4. A sensing system according to
5. A sensing system according to
6. A sensing system according to
7. A sensing system according to
8. A sensing system according to
9. A sensing system according to
10. A sensing system according to
11. A sensing system according to
12. A sensing system according to
13. A sensing system according to
14. A sensing system according to
15. A sensing system according to
16. A sensing system according to
17. A sensing system according to
18. An ultrasonic system comprising
(a) a transducer that operates in relation to waves in a subject material, where said waves are related to said transducer through a medium by propagation through said medium, where said propagation is described by wavefronts that travel between said transducer and points in said subject material, where signals that are distributed over a wavefront have relative magnitude that conforms to an amplitude distribution function, where effectiveness of system operations depends on propagation where such signal distributions do not deviate from desired amplitude distribution functions, and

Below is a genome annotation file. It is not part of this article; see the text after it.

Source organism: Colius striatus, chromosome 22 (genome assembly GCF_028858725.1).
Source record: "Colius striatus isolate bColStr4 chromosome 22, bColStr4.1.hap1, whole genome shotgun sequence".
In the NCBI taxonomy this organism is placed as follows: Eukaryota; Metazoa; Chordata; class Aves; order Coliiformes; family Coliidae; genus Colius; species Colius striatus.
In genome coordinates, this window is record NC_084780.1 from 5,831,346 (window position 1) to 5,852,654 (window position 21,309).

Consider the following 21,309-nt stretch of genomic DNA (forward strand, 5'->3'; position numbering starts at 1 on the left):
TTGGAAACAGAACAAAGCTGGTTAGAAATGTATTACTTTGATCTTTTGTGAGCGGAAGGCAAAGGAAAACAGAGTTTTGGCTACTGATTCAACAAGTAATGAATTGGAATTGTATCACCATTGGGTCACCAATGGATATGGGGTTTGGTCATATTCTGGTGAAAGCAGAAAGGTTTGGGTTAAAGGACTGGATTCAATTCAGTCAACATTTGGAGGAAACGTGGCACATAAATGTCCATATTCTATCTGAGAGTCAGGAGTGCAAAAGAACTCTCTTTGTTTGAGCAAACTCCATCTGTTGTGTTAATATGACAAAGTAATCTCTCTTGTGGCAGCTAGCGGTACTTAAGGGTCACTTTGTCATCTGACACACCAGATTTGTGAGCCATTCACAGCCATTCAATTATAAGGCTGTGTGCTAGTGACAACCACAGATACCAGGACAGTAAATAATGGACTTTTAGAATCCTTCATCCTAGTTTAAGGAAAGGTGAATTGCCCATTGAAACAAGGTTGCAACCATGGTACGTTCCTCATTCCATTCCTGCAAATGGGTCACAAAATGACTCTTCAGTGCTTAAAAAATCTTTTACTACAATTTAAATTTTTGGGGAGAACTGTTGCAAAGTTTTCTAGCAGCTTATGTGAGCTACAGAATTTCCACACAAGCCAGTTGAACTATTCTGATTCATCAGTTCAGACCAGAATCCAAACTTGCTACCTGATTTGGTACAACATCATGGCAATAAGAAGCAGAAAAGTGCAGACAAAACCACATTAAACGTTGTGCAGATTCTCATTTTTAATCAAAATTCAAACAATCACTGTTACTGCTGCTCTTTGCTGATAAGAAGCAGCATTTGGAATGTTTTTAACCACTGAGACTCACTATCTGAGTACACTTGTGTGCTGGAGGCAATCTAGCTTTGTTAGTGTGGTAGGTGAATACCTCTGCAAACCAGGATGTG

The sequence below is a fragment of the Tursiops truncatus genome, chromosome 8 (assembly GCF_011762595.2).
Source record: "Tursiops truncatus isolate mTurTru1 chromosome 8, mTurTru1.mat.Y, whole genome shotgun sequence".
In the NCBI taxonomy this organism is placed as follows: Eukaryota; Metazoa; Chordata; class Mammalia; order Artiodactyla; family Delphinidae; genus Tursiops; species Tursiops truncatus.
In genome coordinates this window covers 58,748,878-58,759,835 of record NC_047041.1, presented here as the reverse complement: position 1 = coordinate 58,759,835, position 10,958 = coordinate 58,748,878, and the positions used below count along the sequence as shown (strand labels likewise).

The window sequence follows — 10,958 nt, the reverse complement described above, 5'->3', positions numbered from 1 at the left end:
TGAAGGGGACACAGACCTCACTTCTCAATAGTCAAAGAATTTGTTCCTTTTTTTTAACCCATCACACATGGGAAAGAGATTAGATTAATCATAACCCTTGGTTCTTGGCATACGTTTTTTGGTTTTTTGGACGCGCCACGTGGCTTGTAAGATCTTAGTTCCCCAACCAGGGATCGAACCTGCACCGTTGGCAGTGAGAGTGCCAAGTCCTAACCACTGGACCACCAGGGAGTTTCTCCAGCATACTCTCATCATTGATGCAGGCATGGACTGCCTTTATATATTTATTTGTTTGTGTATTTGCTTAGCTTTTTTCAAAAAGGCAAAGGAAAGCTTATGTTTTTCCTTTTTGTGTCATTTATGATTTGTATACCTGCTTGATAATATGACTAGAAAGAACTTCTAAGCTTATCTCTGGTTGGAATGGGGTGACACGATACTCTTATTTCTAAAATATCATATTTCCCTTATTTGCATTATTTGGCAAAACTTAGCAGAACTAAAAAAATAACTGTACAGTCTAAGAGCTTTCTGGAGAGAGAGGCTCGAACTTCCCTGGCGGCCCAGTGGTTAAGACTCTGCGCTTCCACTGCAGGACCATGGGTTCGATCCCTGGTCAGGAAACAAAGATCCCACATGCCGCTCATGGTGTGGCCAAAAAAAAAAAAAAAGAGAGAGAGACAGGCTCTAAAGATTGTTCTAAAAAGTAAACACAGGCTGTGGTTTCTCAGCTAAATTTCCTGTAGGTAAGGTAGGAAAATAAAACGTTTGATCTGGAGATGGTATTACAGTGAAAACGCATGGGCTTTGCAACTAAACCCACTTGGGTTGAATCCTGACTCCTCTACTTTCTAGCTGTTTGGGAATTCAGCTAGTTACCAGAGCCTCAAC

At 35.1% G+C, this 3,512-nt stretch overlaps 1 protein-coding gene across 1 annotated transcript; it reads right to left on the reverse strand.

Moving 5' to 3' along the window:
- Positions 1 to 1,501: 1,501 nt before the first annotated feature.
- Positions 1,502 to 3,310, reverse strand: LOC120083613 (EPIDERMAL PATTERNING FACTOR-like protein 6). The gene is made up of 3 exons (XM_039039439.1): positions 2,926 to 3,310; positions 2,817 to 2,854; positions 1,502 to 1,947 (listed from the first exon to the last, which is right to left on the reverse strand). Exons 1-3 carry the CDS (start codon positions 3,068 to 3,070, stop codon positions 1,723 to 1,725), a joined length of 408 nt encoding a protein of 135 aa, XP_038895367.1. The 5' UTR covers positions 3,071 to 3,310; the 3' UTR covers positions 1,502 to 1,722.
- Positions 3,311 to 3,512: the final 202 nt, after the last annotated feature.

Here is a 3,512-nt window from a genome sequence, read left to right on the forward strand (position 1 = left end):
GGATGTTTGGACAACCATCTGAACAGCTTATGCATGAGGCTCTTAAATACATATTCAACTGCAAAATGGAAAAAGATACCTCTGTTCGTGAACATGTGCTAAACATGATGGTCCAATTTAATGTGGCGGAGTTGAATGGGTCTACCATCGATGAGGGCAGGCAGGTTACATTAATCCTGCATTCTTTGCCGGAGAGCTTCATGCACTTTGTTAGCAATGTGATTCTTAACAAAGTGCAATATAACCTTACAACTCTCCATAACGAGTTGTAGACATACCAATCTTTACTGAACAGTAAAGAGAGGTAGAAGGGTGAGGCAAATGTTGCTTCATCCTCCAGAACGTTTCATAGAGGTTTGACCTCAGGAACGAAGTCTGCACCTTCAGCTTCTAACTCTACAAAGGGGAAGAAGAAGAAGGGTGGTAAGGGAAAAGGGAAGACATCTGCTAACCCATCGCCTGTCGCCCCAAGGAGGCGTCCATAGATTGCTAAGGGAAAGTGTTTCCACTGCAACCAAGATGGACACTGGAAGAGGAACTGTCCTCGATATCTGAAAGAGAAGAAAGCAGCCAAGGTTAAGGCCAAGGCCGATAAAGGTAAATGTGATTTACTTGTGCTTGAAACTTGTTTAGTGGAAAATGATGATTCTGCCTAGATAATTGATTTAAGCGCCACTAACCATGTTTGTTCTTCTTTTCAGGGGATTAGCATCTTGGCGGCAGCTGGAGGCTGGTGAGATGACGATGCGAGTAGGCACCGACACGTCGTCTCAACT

(c) a conforming arrangement of different materials that implements said medium to enable said propagation, where said different materials include a coupling material where said coupling material intervenes between said transducer and said subject material, and where said conforming arrangement causes path length variations in said subject material such that, for a said coupling material that does not attenuate, said path length variations would cause deviation from a desired amplitude distribution function, and